By Poppy Cumming-Spain
Channel 4 drama: The Isle
[Please read this aloud like Jeremy Clarkson, or at the very least with a dramatic inner voice]
The credits open on a close up of a pair of piercing green eyes. The pupils dilate as if the owner has ingested narcotics, but the audience will later discover that he categorically would not do anything of the sort and it’s much more likely that he was actually recalling a goal scored by Arsenal long, long ago. The shot pans out, revealing his commanding stance as he stares out to sea intently (most likely planning world domination).
Two girls are behind him standing back to back. At first glance, one appears to be homeless. The other, a phony red head, is dressed like a librarian. There is also some debate whether she is, in fact, a he, but this remains a mystery. Despite their proximity, it’s clear that they’re enemies as they’re flicking venomous looks at each other, one after the other.
Sat beside them is a small woman with a face shaped like the moon, scribbling into a notebook. No one knows what she writes in there, but a man with cat-like hair seems determined to find out. He’s peering over her shoulder giggling mischievously to himself.
A bulky gentleman is a sat on a bench scrolling through countless fake news stories. He’s surrounded by nine discarded empty Coca-Cola bottles and is cradling a tenth which is half full. He wriggles as if he’s uncomfortable. It’s unclear if this is…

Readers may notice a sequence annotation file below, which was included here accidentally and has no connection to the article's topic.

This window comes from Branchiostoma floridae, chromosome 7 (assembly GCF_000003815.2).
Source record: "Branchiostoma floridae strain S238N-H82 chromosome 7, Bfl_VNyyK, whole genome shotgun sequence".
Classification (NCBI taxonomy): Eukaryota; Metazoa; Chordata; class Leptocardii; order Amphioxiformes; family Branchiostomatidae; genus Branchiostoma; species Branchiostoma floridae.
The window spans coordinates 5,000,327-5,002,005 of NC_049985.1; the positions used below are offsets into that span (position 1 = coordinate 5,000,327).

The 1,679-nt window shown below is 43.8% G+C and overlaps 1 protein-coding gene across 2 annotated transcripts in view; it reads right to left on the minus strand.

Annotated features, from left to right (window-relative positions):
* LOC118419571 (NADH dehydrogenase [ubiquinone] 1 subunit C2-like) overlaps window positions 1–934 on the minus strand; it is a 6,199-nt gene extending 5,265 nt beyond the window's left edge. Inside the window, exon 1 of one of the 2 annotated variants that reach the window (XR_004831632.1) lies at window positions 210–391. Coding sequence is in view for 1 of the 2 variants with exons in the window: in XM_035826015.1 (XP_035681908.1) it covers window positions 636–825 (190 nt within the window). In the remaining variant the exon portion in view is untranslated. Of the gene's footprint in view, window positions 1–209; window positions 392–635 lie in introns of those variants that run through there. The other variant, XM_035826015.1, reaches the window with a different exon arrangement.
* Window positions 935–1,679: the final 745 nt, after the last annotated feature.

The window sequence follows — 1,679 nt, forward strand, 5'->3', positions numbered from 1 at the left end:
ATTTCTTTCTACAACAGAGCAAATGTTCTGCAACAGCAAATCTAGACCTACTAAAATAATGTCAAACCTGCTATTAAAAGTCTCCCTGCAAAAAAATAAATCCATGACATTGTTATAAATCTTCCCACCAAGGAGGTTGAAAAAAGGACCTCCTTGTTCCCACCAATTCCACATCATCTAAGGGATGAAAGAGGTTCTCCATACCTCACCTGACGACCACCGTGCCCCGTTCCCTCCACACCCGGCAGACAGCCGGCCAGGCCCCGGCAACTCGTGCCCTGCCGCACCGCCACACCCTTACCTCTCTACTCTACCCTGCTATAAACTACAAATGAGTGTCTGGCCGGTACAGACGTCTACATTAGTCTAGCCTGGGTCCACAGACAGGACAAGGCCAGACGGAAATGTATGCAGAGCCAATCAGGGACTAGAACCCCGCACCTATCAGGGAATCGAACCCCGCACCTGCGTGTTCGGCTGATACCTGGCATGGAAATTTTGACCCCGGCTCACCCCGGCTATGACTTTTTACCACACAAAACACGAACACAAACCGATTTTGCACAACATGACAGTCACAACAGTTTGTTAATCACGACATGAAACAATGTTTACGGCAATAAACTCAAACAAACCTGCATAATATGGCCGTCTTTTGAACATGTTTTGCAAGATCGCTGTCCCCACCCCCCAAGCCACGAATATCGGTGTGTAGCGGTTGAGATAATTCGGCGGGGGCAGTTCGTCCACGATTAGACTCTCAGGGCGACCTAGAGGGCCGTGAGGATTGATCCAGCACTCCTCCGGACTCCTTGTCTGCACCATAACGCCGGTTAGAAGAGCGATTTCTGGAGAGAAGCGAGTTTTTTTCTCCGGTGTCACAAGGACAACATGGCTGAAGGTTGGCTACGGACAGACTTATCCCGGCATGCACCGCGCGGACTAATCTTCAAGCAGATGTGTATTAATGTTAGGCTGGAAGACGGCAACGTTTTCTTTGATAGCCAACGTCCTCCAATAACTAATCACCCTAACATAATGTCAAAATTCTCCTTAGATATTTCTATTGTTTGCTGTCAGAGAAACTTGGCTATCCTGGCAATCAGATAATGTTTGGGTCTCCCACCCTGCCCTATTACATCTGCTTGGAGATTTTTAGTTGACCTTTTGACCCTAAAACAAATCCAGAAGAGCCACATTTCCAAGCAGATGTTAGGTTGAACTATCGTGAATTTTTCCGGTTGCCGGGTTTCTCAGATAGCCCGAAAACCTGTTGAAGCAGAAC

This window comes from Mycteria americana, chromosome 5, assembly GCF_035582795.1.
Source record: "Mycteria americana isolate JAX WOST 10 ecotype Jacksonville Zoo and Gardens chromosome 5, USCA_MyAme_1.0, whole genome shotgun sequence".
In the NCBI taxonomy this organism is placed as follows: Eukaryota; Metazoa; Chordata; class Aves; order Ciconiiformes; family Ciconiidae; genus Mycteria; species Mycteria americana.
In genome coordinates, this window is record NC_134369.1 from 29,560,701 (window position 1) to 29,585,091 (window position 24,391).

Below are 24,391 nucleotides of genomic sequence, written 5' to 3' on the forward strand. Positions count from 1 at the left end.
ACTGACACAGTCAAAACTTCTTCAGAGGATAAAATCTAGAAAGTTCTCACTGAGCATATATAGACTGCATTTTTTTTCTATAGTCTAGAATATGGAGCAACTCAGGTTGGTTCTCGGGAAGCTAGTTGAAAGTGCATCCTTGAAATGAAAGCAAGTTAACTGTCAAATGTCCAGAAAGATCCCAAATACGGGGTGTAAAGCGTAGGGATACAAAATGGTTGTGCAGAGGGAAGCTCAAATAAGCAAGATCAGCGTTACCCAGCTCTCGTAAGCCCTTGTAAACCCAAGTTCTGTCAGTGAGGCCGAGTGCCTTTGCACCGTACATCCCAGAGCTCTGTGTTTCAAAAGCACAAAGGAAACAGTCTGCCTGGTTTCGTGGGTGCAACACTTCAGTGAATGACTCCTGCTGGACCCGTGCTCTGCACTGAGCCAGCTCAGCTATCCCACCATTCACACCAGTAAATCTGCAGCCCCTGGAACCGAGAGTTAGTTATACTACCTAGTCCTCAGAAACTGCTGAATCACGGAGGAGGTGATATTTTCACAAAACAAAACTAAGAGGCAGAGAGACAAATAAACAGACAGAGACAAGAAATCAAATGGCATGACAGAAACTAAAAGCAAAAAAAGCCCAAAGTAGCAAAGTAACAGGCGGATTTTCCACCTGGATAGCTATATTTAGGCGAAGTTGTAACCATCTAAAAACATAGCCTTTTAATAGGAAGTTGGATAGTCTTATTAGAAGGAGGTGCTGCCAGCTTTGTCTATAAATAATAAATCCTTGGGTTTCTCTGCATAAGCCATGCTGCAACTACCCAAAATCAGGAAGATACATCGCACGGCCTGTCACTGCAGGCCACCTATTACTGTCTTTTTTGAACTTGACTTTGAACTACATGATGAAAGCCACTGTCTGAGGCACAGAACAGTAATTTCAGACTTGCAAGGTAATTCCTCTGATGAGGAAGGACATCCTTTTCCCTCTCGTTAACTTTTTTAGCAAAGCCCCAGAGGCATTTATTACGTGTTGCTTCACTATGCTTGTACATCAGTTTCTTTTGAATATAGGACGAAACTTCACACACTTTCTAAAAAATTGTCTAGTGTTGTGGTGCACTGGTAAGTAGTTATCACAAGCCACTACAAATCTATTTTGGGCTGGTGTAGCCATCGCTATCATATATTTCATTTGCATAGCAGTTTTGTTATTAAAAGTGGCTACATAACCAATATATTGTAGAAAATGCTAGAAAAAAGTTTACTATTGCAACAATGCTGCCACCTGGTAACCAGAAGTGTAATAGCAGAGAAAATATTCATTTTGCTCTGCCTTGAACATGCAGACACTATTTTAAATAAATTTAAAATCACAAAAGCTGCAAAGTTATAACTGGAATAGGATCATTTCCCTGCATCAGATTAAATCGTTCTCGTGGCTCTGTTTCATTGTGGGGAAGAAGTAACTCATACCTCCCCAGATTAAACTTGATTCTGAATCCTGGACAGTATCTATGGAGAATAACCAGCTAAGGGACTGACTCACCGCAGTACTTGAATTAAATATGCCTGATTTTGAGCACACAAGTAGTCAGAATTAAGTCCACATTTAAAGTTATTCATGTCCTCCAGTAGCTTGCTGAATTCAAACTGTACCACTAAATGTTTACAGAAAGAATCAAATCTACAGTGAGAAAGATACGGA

- Because the bench is very hard
- Because he’s read something extremely unsettling
- Because he’s desperate to urinate after all that Coke
Two suspicious-looking youngsters covered in bruises and cuts join him on the bench. He secretly photographs them in preparation for his next piece of fake news.
A surfer dude is chilling on the beach, naturally. He’s uncertain whether he prefers his hair down or tucked behind his ears, so he switches between looks as he reads mildly amusing jokes on the side of a carton of chocolate milk.
Nearby, a girl with long red hair and countless tattoos is dancing around on the sand, taking edgy shots of the view and shrieking as the water nears her Doc Martens.
The final shot shows all of the characters in on a grassy hilltop. They’re stood in a circle, each faced outwards, with their arms crossed. The camera circles the group, closing in on each of their faces. The audience sees 20 pairs of eyes with almost no soul left in them. In the centre of the circle is a band called Baggy Winkles playing Mustang Sally with incredible enthusiasm. The group join hands and skip joyfully together, circling the band with painful smiles and sweaty palms. The shot pans out for a final time, revealing the location of the hilltop as the Isle of Wight and the drama’s title in Helvetica.
We fade to black and silence for 15 seconds so the audience can prepare themselves for what will certainly be the best, and perhaps most confusing, drama series Channel 4 has ever produced.